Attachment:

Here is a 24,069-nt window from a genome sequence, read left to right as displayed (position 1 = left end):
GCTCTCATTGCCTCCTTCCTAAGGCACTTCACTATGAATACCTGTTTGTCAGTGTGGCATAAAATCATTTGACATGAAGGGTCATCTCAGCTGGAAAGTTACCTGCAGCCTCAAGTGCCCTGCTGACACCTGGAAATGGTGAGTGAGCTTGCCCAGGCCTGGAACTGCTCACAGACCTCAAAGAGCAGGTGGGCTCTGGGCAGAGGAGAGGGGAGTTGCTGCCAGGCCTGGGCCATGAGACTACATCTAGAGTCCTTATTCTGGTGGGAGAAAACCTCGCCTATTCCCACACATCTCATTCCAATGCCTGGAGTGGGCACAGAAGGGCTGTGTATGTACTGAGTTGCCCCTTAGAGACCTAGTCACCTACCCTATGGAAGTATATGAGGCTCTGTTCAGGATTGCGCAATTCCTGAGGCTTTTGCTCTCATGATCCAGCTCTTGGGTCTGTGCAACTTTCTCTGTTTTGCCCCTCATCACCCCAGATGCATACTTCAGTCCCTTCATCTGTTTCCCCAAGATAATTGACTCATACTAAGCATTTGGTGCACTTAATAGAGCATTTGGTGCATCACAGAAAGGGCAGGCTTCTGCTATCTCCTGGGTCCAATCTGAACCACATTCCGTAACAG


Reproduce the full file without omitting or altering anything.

Here is a 24,069-nt window from a genome sequence, read left to right as displayed (position 1 = left end):
GCTCTCATTGCCTCCTTCCTAAGGCACTTCACTATGAATACCTGTTTGTCAGTGTGGCATAAAATCATTTGACATGAAGGGTCATCTCAGCTGGAAAGTTACCTGCAGCCTCAAGTGCCCTGCTGACACCTGGAAATGGTGAGTGAGCTTGCCCAGGCCTGGAACTGCTCACAGACCTCAAAGAGCAGGTGGGCTCTGGGCAGAGGAGAGGGGAGTTGCTGCCAGGCCTGGGCCATGAGACTACATCTAGAGTCCTTATTCTGGTGGGAGAAAACCTCGCCTATTCCCACACATCTCATTCCAATGCCTGGAGTGGGCACAGAAGGGCTGTGTATGTACTGAGTTGCCCCTTAGAGACCTAGTCACCTACCCTATGGAAGTATATGAGGCTCTGTTCAGGATTGCGCAATTCCTGAGGCTTTTGCTCTCATGATCCAGCTCTTGGGTCTGTGCAACTTTCTCTGTTTTGCCCCTCATCACCCCAGATGCATACTTCAGTCCCTTCATCTGTTTCCCCAAGATAATTGACTCATACTAAGCATTTGGTGCACTTAATAGAGCATTTGGTGCATCACAGAAAGGGCAGGCTTCTGCTATCTCCTGGGTCCAATCTGAACCACATTCCGTAACAG